The most effective and least risky lifestyle intervention for GERD is improving dietary and exercise habits to reduce intra-abdominal pressure. Often, however, patients cannot lose weight or maintain a healthier lifestyle with diet and exercise alone. They are usually put on proton pump inhibitors, or PPIs, the front-line medication to block acid production and reduce the acid concentration in the stomach. In other words, the reflux continues, but the gastric juices are no longer acidic. These medications are indicated only for short-term use – no more than six weeks, but patients often stay on them far longer. They are usually lulled into a false sense of security, thinking PPIs are entirely safe if sold over the counter.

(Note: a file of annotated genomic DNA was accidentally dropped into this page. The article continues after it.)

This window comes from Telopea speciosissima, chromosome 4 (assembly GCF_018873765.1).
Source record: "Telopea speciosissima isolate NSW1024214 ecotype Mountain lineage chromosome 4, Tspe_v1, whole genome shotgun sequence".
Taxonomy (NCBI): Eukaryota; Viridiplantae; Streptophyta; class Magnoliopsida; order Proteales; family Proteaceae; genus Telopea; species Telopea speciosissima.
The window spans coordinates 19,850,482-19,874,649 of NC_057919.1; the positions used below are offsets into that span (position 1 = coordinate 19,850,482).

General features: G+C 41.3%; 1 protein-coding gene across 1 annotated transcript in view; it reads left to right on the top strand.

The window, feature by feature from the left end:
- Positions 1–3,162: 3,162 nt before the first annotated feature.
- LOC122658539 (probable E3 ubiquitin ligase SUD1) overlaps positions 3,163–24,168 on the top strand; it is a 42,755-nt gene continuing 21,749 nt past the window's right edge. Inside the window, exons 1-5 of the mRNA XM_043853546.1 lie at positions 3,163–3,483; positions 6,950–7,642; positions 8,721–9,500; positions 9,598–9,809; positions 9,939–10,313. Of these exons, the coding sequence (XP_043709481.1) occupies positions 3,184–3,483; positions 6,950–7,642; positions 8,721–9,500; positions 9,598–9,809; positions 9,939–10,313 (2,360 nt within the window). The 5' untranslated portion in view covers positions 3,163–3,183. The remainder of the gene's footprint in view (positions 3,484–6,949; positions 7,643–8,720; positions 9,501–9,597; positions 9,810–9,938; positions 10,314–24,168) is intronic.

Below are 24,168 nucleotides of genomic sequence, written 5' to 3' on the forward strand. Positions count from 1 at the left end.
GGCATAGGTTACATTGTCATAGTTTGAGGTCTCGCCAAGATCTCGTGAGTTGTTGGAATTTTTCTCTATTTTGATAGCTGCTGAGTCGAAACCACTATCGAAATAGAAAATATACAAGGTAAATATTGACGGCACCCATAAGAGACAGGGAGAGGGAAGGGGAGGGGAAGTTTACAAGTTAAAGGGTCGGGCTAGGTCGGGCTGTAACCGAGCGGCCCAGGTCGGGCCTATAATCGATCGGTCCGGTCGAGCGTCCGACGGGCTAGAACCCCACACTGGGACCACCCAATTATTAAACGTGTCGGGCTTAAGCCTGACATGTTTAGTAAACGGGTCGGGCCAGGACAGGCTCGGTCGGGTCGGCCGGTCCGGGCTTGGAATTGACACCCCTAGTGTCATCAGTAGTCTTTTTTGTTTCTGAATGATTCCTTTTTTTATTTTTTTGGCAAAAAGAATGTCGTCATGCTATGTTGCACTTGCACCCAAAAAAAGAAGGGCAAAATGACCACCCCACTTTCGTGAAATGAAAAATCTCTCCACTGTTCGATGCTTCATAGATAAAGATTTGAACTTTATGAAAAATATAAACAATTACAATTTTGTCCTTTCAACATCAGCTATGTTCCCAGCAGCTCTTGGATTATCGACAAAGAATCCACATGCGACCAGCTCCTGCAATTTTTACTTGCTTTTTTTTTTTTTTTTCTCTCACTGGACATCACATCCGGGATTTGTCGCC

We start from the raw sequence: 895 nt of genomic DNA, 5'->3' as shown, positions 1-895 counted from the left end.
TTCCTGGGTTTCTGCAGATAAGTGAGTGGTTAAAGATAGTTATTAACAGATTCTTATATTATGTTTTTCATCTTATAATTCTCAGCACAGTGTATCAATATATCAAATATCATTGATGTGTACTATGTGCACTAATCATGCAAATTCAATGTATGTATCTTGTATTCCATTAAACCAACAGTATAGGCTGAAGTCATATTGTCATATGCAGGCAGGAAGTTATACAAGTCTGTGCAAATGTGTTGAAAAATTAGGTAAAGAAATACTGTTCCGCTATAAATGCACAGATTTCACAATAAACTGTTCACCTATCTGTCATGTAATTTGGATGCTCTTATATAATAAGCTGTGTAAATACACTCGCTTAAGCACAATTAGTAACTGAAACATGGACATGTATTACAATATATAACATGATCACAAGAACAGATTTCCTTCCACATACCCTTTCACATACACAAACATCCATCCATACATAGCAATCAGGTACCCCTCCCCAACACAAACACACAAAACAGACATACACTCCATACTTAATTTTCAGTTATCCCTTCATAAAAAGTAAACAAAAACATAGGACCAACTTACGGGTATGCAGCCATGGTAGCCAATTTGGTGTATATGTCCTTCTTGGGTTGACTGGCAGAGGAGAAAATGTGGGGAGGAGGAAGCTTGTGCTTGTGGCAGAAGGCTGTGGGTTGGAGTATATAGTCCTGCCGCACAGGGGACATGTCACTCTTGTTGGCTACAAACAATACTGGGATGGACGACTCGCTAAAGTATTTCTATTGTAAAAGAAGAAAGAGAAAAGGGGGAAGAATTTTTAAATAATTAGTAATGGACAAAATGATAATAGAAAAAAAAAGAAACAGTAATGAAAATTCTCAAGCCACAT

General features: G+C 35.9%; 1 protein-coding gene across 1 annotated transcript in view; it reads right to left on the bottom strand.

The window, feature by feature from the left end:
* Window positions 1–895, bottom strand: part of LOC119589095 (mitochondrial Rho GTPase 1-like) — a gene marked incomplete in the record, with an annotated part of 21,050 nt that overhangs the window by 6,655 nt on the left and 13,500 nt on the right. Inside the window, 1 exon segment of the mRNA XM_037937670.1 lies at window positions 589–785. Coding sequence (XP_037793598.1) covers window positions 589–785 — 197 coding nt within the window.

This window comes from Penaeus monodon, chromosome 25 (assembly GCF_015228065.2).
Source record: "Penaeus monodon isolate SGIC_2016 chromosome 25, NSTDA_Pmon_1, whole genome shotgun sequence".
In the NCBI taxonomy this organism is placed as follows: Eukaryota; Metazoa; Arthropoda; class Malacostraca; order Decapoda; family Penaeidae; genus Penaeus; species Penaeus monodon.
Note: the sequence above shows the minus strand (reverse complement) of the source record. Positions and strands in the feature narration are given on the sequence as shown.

Yet, there is another significant consideration that is often overlooked. While antacids and PPIs effectively reduce the amount of acid in the stomach and are often very effective in addressing the symptoms of GERD, we now know that there are issues with the remaining stomach reflux that will continue to reflux into the esophagus. In fact, the stomach’s now base or alkaline contents may do similar damage over time with less apparent symptoms. Further, the lack of acid in the stomach can lead to the proliferation and dysregulation of gut bacteria, allowing the bad actors to take hold.

Addressing the Root Cause

As with many procedural treatment options, the goal is to address the root cause of GERD, which typically involves the weakening of the lower esophageal sphincter (LES), the valve between the esophagus and the stomach. When it weakens, the LES needs to be supported, which has been traditionally done using a procedure known as a fundoplication.